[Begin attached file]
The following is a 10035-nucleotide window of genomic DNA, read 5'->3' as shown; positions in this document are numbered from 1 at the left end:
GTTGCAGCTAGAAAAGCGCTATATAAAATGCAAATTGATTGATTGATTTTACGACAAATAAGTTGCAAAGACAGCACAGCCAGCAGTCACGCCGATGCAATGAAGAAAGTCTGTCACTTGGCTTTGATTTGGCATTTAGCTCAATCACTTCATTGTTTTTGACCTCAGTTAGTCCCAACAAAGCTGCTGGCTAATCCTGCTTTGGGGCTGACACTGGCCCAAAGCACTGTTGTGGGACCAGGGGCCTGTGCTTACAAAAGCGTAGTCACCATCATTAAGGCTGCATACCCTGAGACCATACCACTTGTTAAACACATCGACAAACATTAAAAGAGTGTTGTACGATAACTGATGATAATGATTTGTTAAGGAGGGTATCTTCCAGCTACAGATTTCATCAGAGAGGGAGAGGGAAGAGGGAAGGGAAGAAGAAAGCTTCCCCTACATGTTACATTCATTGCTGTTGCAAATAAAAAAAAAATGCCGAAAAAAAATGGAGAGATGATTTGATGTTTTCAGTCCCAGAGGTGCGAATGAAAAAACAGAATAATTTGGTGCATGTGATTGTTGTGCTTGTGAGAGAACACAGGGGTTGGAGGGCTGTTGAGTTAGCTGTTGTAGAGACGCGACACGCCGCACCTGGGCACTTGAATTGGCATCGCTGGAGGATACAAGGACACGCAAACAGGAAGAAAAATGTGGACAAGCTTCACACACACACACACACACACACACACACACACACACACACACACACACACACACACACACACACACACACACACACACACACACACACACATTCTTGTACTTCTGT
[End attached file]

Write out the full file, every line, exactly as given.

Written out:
The following is a 10035-nucleotide window of genomic DNA, read 5'->3' as shown; positions in this document are numbered from 1 at the left end:
GTTGCAGCTAGAAAAGCGCTATATAAAATGCAAATTGATTGATTGATTTTACGACAAATAAGTTGCAAAGACAGCACAGCCAGCAGTCACGCCGATGCAATGAAGAAAGTCTGTCACTTGGCTTTGATTTGGCATTTAGCTCAATCACTTCATTGTTTTTGACCTCAGTTAGTCCCAACAAAGCTGCTGGCTAATCCTGCTTTGGGGCTGACACTGGCCCAAAGCACTGTTGTGGGACCAGGGGCCTGTGCTTACAAAAGCGTAGTCACCATCATTAAGGCTGCATACCCTGAGACCATACCACTTGTTAAACACATCGACAAACATTAAAAGAGTGTTGTACGATAACTGATGATAATGATTTGTTAAGGAGGGTATCTTCCAGCTACAGATTTCATCAGAGAGGGAGAGGGAAGAGGGAAGGGAAGAAGAAAGCTTCCCCTACATGTTACATTCATTGCTGTTGCAAATAAAAAAAAAATGCCGAAAAAAAATGGAGAGATGATTTGATGTTTTCAGTCCCAGAGGTGCGAATGAAAAAACAGAATAATTTGGTGCATGTGATTGTTGTGCTTGTGAGAGAACACAGGGGTTGGAGGGCTGTTGAGTTAGCTGTTGTAGAGACGCGACACGCCGCACCTGGGCACTTGAATTGGCATCGCTGGAGGATACAAGGACACGCAAACAGGAAGAAAAATGTGGACAAGCTTCACACACACACACACACACACACACACACACACACACACACACACACACACACACACACACACACACACACACACACACACACACACACACATTCTTGTACTTCTGT